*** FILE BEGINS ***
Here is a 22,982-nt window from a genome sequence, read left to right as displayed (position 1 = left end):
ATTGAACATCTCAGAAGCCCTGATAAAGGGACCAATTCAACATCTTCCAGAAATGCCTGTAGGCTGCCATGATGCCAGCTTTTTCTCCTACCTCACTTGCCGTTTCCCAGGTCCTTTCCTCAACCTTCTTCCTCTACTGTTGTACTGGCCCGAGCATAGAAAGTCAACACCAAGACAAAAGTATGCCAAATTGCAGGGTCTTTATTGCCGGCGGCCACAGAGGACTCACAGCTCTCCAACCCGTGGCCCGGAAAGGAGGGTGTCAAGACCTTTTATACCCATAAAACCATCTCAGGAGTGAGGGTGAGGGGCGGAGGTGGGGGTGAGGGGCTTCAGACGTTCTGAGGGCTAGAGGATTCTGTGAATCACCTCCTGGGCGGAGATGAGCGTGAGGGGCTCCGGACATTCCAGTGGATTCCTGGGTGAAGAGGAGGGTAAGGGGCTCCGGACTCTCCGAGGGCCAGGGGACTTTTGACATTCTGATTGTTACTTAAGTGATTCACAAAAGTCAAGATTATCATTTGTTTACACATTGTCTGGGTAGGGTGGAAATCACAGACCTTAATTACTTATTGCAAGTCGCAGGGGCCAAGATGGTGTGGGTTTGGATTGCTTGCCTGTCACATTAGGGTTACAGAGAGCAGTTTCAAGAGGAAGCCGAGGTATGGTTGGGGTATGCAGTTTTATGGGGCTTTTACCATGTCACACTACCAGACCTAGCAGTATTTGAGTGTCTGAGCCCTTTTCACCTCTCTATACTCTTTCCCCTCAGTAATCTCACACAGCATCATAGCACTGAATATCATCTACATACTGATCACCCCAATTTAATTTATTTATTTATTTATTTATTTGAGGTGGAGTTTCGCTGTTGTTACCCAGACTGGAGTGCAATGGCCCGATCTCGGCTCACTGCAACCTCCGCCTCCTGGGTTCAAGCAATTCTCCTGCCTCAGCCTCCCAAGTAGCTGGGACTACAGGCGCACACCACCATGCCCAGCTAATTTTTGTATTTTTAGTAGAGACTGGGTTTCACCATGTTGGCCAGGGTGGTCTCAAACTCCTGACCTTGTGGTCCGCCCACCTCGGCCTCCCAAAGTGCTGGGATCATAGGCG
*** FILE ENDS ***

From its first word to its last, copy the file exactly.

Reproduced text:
Here is a 22,982-nt window from a genome sequence, read left to right as displayed (position 1 = left end):
ATTGAACATCTCAGAAGCCCTGATAAAGGGACCAATTCAACATCTTCCAGAAATGCCTGTAGGCTGCCATGATGCCAGCTTTTTCTCCTACCTCACTTGCCGTTTCCCAGGTCCTTTCCTCAACCTTCTTCCTCTACTGTTGTACTGGCCCGAGCATAGAAAGTCAACACCAAGACAAAAGTATGCCAAATTGCAGGGTCTTTATTGCCGGCGGCCACAGAGGACTCACAGCTCTCCAACCCGTGGCCCGGAAAGGAGGGTGTCAAGACCTTTTATACCCATAAAACCATCTCAGGAGTGAGGGTGAGGGGCGGAGGTGGGGGTGAGGGGCTTCAGACGTTCTGAGGGCTAGAGGATTCTGTGAATCACCTCCTGGGCGGAGATGAGCGTGAGGGGCTCCGGACATTCCAGTGGATTCCTGGGTGAAGAGGAGGGTAAGGGGCTCCGGACTCTCCGAGGGCCAGGGGACTTTTGACATTCTGATTGTTACTTAAGTGATTCACAAAAGTCAAGATTATCATTTGTTTACACATTGTCTGGGTAGGGTGGAAATCACAGACCTTAATTACTTATTGCAAGTCGCAGGGGCCAAGATGGTGTGGGTTTGGATTGCTTGCCTGTCACATTAGGGTTACAGAGAGCAGTTTCAAGAGGAAGCCGAGGTATGGTTGGGGTATGCAGTTTTATGGGGCTTTTACCATGTCACACTACCAGACCTAGCAGTATTTGAGTGTCTGAGCCCTTTTCACCTCTCTATACTCTTTCCCCTCAGTAATCTCACACAGCATCATAGCACTGAATATCATCTACATACTGATCACCCCAATTTAATTTATTTATTTATTTATTTATTTGAGGTGGAGTTTCGCTGTTGTTACCCAGACTGGAGTGCAATGGCCCGATCTCGGCTCACTGCAACCTCCGCCTCCTGGGTTCAAGCAATTCTCCTGCCTCAGCCTCCCAAGTAGCTGGGACTACAGGCGCACACCACCATGCCCAGCTAATTTTTGTATTTTTAGTAGAGACTGGGTTTCACCATGTTGGCCAGGGTGGTCTCAAACTCCTGACCTTGTGGTCCGCCCACCTCGGCCTCCCAAAGTGCTGGGATCATAGGCG